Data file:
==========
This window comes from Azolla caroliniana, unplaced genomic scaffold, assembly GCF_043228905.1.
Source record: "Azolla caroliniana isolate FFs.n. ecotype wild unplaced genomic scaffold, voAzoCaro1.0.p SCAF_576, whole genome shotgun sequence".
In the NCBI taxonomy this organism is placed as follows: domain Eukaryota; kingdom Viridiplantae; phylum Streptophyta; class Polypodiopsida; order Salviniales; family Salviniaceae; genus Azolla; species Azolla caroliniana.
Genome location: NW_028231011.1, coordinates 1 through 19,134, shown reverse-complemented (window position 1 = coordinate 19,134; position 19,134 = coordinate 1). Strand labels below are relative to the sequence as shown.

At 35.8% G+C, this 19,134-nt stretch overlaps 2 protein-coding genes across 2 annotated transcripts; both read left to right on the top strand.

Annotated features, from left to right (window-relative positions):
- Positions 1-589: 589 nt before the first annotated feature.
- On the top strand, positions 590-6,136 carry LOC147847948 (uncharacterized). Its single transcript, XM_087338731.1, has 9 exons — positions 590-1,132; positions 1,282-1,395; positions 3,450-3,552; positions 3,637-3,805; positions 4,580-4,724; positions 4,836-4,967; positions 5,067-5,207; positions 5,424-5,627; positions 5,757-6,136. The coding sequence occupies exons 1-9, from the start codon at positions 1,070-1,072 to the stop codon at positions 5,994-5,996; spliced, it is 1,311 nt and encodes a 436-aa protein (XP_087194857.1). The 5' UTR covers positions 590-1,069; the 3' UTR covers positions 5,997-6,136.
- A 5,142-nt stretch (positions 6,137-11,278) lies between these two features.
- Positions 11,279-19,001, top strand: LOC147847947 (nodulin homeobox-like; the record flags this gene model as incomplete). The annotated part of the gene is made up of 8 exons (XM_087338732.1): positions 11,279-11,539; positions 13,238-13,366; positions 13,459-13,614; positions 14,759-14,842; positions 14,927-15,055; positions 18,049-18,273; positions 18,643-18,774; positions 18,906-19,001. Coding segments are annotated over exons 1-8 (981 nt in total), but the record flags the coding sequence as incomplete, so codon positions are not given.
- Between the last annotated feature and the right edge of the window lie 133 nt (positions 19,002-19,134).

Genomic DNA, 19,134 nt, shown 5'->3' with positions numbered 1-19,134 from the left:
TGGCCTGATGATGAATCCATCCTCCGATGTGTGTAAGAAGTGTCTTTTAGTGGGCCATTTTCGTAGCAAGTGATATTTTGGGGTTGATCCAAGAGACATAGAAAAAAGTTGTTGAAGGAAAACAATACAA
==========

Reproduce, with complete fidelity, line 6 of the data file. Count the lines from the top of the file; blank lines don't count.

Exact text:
Annotated features, from left to right (window-relative positions):